The problem isn't always cost. It is also, in some cases, the changing nature of these new tools - and their potential for wasteful use. Dr. William B. Schwartz, a medical professor at Tufts University and senior physician at the New England Medical Center, notes that many new diagnostic tools are riskless and painless to use. Because no medical risk is involved, some doctors may be inclined to use them despite the cost, even when it may not be medically necessary.

Experts also point to other pressures tending to add to the cost - or, in some cases, to an overreliance on new technologies:

* A payment system - particularly the federal medicare program - that, until recently, reimbursed hospitals and physicians on the basis of cost and gave little incentive for limiting expenditures on machines or medicines.

* A public clamor to use a technology, regardless of its cost-effectiveness, simply because it is available. This could affect the development of something like the artificial heart, for instance.

* An increased dependence on technology in general. ''There is a lot of public pressure to use technical solutions to health care,'' says Mr. Caplan of the Hastings Center.

* The continuing problem of malpractice suits, which encourage the practice of ''defensive medicine,'' in which doctors tend to overtest or overprescribe therapies to protect against being sued for medical mishaps or oversights.

But changes are afoot. Being closely watched, for instance, is a controversial medicare payment system that moves away from the old practice of reimbursing hospitals based on cost. The new system gives hospitals a fixed amount for each patient based on diagnosis at admission - regardless of the service provided. But a recent study in the New England Journal of Medicine said this could raise, not lower, hospital costs.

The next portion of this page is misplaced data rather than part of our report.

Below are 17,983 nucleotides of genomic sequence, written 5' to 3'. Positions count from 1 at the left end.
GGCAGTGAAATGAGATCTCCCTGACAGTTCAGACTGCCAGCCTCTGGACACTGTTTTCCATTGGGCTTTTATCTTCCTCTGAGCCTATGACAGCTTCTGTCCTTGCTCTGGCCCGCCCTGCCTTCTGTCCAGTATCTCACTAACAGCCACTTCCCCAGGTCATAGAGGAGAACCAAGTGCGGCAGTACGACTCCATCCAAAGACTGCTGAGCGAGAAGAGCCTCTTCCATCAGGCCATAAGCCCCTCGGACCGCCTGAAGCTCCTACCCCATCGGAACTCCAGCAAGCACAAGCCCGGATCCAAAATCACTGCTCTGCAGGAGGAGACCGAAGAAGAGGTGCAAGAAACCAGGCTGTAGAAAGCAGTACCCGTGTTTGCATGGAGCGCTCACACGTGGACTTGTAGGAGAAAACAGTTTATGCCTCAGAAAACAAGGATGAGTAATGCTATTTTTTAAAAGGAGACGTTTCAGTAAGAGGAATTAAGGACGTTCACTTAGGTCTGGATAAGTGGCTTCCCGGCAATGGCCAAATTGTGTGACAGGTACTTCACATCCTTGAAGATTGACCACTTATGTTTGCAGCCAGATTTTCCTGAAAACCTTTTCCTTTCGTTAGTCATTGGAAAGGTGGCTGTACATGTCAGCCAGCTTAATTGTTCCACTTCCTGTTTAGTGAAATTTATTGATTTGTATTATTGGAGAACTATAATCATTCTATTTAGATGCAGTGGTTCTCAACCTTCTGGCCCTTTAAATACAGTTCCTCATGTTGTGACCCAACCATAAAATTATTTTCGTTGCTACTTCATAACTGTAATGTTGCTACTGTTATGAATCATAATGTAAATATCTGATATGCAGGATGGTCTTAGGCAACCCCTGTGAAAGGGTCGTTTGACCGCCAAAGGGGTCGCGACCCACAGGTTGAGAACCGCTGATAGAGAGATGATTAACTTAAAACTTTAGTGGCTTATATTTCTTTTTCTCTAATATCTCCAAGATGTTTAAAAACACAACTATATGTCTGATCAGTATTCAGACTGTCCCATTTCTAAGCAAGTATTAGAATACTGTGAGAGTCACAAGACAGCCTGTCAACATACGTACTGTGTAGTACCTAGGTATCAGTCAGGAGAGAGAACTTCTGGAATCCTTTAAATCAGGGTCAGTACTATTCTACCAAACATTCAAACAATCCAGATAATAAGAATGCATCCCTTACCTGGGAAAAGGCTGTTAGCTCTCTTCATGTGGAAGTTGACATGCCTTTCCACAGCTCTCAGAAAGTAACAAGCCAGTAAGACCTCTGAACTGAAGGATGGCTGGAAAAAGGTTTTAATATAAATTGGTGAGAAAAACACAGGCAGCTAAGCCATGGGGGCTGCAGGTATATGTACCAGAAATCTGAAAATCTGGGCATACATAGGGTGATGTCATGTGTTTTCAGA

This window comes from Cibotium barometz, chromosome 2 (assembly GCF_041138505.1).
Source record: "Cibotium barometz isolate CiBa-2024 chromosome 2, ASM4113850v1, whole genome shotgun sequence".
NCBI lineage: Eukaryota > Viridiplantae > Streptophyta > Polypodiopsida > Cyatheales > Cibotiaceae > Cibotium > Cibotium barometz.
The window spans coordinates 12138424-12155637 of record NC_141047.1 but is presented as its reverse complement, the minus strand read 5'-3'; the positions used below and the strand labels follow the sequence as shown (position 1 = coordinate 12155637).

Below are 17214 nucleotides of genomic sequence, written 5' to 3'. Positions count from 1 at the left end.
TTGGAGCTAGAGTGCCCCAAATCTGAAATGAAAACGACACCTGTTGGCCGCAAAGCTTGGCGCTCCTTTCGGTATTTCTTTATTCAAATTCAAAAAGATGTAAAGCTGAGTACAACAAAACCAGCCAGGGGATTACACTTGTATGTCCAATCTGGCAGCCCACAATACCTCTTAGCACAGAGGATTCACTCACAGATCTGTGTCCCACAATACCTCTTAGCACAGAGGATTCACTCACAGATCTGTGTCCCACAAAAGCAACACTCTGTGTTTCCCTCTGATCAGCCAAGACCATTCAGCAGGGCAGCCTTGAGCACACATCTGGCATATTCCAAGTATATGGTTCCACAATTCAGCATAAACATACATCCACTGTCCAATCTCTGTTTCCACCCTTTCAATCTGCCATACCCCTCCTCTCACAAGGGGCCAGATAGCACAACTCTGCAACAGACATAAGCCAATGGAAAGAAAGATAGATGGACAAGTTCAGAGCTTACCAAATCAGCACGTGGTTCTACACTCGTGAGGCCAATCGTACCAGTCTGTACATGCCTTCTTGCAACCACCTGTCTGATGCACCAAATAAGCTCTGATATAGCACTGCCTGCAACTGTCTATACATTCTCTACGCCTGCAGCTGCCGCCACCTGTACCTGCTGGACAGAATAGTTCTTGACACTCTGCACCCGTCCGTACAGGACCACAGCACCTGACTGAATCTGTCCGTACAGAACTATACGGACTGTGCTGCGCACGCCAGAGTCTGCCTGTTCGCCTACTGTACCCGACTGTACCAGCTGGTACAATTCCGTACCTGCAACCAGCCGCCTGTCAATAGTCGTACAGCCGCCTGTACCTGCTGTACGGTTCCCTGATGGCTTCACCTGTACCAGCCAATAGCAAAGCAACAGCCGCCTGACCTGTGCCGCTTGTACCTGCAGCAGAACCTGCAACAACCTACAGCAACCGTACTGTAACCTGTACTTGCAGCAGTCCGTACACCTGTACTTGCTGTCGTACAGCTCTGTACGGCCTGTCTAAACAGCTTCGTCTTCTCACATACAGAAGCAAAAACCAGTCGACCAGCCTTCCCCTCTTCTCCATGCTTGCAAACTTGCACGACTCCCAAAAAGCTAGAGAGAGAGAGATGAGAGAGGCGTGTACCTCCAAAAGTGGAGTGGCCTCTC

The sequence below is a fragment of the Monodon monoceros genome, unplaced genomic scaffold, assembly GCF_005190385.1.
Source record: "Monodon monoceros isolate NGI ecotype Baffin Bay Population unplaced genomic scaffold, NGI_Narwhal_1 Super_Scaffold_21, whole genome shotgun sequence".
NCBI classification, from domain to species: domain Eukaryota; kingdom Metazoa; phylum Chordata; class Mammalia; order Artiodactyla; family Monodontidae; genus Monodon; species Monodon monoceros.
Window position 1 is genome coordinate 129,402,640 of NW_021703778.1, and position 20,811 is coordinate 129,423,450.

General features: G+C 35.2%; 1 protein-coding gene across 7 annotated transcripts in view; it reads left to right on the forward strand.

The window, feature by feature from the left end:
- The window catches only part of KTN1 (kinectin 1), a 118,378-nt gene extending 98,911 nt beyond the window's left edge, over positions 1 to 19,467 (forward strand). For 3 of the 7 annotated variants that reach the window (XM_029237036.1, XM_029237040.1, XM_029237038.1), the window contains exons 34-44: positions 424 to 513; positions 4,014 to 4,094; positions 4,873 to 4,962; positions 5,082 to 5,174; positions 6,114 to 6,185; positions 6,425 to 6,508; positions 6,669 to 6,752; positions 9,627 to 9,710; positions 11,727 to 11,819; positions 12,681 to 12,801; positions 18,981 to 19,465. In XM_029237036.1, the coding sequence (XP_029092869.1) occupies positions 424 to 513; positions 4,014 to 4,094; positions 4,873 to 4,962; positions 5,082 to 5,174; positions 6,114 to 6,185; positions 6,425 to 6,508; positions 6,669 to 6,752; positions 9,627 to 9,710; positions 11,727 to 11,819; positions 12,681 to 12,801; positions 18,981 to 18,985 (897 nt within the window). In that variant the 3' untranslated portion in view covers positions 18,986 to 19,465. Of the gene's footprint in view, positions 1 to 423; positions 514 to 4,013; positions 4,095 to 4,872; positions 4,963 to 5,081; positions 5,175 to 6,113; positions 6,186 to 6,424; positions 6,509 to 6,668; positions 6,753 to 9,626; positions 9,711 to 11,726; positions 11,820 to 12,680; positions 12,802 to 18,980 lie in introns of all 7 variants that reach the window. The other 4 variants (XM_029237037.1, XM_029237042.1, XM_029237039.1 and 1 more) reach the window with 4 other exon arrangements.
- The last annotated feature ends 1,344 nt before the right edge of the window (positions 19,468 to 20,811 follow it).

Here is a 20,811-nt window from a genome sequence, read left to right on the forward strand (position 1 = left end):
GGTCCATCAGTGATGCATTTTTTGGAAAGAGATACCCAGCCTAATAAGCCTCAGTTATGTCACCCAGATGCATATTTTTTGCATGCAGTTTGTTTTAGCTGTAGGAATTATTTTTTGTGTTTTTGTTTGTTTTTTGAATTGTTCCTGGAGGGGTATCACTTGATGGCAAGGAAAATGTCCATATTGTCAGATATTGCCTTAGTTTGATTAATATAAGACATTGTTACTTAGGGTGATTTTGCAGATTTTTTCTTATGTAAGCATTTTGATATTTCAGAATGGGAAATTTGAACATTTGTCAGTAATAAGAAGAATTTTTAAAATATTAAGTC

The OTA, in its study, suggests other changes to reduce costs and ensure more appropriate use of medical technologies. These include, among other things, altering the way medicare pays for new hospital equipment (capital costs continue to be paid on a cost basis) and adopting fee schedules or caps on physician payments. Another recurring idea is to set up a federal or private center to help evaluate emerging health-care technologies. Several proposals before Congress would do just that.

Regardless of the approaches adopted - and all have their detractors - medical technologies are likely to come under increasing scrutiny in the future. Many of the questions are economic: Is costly lifesaving technology justifiable in every case? How much tax money should be spent in applying these advances? Is one technology diverting resources from some simpler or equally worthy approach? But behind them are tougher social and ethical problems: Is it, for example, always worth the cost if the result is a life dragged out agonizingly?

That these questions are being asked at all reflects, perhaps, how far health care has evolved. Medical decisions are no longer made solely on the basis of medical outcomes: They now involve legal, ethical, and economic considerations that increasingly attract not only the attention of physicians and patients but also the public. ''We have entered a new arena in which a careful look is going to be taken at how many dollars are spent and where,'' says Marion Ein Lewin, a senior policy analyst at the American Enterprise Institute.